The alley site is located in Santa Monica, CA in the Ocean Park neighborhood. This neighborhood’s famous name is Dog Town, known as the birthplace of O.P. shorts and Zephyr surfboards. This south side of Santa Monica was considered the slums in the 70’s, filled with “deadbeats and dropouts”. Today is it a trendy tourist hotspot with over-priced rents.
The residents that live around this alley can be easily generalized as middle to upper middle class. It is a reasonably quiet alley with nearly half of the residents owning their own property. There are about 10 families that have young children and one or two with a teenager in the home. It’s clean, but needs surface repairs.
As you can see from the image above, the Ocean Park Place alley is a boring and static place. However, it contains tremendous, hidden opportunities for a new kind of space that can bridge the gap between back doors and community activity.
me: Stephanie Leah
I became concerned about my impact on the environment when I had my daughter. Since then, I have taught myself many aspects of sustainability and community building. My courage to divorce my car and commute by bus, bike or on foot has lead to calling myself an urban voyager and a lover of community.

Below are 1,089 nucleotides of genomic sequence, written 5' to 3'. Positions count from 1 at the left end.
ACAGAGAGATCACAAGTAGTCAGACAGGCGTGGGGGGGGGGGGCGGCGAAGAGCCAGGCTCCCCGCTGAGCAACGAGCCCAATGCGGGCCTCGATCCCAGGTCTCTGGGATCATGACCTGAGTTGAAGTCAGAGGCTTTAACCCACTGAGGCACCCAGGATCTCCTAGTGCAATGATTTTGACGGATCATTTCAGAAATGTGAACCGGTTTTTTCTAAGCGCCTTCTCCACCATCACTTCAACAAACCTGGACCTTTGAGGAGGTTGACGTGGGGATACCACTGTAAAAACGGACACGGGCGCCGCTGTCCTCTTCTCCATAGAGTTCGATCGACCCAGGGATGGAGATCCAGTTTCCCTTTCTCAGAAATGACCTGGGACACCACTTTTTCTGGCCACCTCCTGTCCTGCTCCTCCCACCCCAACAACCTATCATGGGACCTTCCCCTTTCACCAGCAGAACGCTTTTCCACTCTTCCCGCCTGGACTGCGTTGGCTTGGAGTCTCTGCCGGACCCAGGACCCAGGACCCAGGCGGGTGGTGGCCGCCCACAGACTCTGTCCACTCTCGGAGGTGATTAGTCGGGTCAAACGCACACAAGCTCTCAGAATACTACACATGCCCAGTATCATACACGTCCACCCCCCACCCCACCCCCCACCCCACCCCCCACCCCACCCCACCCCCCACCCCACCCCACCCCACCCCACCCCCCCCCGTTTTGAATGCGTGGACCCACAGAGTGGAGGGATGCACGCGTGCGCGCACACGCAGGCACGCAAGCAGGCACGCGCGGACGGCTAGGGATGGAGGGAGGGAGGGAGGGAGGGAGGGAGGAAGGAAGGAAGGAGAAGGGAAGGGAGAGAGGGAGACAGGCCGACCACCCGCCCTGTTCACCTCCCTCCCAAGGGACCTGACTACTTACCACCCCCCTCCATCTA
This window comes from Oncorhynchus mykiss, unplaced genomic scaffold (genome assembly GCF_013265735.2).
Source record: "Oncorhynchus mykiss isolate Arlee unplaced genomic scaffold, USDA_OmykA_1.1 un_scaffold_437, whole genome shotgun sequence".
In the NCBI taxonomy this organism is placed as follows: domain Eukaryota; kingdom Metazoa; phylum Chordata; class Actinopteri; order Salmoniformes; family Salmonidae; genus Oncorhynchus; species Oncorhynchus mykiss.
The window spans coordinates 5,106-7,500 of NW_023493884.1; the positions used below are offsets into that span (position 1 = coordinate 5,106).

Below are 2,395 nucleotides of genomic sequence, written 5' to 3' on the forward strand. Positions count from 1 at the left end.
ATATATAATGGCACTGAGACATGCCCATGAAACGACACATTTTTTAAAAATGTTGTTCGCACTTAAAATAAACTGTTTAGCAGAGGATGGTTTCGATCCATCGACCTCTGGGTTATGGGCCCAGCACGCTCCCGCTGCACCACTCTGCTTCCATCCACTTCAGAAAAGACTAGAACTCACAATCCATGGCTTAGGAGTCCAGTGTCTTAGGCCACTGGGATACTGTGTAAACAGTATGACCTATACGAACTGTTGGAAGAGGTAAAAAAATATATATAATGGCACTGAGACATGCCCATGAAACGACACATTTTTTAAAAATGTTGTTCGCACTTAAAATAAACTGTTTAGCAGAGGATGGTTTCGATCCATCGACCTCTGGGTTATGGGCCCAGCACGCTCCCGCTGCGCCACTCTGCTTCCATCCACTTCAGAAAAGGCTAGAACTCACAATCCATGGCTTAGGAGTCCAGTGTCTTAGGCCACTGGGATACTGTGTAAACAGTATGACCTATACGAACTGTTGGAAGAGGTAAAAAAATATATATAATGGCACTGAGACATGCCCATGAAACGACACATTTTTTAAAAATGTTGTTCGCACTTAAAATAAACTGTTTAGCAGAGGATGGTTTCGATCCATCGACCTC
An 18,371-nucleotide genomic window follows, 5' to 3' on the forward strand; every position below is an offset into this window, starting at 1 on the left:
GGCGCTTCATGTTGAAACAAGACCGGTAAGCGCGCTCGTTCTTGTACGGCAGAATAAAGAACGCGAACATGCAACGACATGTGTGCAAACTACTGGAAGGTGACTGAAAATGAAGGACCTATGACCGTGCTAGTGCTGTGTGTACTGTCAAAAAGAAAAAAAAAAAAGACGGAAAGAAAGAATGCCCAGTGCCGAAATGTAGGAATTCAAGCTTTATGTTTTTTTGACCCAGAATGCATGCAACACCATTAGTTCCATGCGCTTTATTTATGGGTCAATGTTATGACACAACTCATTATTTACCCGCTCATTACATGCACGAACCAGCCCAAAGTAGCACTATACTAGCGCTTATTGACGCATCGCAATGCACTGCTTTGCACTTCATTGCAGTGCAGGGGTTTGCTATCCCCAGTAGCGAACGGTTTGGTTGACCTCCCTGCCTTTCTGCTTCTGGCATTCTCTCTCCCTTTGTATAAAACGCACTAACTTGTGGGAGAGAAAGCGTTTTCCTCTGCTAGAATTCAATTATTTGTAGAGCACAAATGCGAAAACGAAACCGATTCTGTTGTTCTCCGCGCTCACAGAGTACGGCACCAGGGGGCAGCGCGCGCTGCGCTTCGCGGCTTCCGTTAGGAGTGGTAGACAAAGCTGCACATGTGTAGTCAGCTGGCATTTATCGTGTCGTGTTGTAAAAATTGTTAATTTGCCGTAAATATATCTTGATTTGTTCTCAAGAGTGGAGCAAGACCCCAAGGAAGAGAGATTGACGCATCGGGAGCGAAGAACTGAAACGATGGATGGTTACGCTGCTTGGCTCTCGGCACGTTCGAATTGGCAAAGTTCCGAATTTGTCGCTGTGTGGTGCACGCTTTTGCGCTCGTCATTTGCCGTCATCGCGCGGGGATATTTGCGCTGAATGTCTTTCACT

I believe all the world’s problems can be solved in a garden and at the community level. It is with delight and curiosity that I have started an edible garden in my alley and have enrolled the community to join in turning this alley space into a shared place for ideas and relationship forming. Getting to know my neighbors has always been a vision for me. Seeing the same neighbors and their kids, year after year, led me to think that it could be possible. Making the first of many steps seemed challenging though.
I experienced the power of community while interning at the Los Angeles Eco-Village and participating in the Place-making Convergence in Portland, Oregon. Empowered and determined to learn about the people I have lived next to for nearly 20 years brought me to knock on everyone’s front door and ask them to a neighborhood gathering. I was received with gratitude and relief; people wanted to do the same thing but were too worried about the outcome. All it took was an invitation and they began to show up, time after time. I spend many days thinking of ways to make this alley a center for social well-being and friendships. So far…it’s working!
I completed my graduate studies in Urban Sustainability at Antioch University in October of 2013 and in the process of receiving a Zero-Waste certification from Santa Monica College. I have a B.A. in History from UCLA and an M.A. in Spiritual Psychology from University of Santa Monica.